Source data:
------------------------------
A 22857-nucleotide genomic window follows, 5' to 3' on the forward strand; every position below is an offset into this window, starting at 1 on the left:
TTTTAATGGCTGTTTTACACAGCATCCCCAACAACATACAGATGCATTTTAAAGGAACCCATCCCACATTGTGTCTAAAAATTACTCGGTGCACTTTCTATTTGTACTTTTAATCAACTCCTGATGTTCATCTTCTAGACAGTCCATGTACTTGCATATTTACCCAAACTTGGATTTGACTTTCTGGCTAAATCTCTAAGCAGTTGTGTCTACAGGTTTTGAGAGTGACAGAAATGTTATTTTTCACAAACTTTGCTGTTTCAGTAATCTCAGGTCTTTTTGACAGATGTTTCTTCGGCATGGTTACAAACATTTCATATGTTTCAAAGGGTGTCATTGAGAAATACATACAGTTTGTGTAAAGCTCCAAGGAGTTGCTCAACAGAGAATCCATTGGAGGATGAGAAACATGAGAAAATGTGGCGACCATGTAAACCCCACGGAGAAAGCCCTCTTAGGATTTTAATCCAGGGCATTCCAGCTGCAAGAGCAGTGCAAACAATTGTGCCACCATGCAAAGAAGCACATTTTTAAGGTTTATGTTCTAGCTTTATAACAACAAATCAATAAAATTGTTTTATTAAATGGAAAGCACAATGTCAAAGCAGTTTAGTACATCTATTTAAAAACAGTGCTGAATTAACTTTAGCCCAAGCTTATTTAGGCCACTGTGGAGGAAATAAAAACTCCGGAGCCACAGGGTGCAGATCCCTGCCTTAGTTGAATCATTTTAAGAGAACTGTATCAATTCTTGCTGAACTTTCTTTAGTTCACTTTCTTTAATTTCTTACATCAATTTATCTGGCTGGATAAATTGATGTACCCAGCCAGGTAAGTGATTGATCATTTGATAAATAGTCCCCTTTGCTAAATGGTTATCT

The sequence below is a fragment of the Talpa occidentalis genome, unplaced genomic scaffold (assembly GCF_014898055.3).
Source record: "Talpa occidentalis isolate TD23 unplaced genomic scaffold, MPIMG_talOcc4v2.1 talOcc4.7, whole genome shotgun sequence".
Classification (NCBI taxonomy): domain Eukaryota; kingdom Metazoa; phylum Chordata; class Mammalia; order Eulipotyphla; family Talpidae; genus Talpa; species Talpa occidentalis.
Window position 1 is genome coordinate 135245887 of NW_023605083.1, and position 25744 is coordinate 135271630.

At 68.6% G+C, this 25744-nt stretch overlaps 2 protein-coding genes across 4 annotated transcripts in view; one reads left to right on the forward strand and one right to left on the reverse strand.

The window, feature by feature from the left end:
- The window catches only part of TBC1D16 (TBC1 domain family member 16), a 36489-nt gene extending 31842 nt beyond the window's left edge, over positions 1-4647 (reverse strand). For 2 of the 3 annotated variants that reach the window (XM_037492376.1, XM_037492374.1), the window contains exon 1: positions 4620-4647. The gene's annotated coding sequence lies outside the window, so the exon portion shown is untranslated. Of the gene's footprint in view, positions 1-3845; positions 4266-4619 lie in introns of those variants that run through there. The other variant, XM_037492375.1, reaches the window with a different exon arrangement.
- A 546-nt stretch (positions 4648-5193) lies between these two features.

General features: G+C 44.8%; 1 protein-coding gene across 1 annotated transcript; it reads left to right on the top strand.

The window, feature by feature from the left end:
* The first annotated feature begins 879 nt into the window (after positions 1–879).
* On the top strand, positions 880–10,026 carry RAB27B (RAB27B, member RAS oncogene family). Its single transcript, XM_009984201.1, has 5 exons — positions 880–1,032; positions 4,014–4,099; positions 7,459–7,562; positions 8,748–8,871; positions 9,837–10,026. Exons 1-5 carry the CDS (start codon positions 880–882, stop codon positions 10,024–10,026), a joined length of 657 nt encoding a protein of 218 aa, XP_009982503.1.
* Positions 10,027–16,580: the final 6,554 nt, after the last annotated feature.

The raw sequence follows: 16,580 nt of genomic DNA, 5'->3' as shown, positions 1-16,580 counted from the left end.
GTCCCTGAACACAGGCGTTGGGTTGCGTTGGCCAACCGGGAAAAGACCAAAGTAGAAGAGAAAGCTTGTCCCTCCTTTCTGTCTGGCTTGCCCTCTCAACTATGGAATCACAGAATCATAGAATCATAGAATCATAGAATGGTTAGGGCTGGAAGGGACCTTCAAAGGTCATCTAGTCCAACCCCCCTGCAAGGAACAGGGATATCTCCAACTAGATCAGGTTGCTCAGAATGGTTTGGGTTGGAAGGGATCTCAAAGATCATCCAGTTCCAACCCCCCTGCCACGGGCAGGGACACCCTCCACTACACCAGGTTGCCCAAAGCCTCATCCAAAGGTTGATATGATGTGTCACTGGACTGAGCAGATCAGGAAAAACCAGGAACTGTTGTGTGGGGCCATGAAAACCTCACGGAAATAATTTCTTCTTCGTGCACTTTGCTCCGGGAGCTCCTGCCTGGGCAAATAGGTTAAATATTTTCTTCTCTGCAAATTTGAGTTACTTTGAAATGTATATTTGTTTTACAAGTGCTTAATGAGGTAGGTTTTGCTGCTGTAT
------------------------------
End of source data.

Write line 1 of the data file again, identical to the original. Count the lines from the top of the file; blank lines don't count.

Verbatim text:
A 22857-nucleotide genomic window follows, 5' to 3' on the forward strand; every position below is an offset into this window, starting at 1 on the left: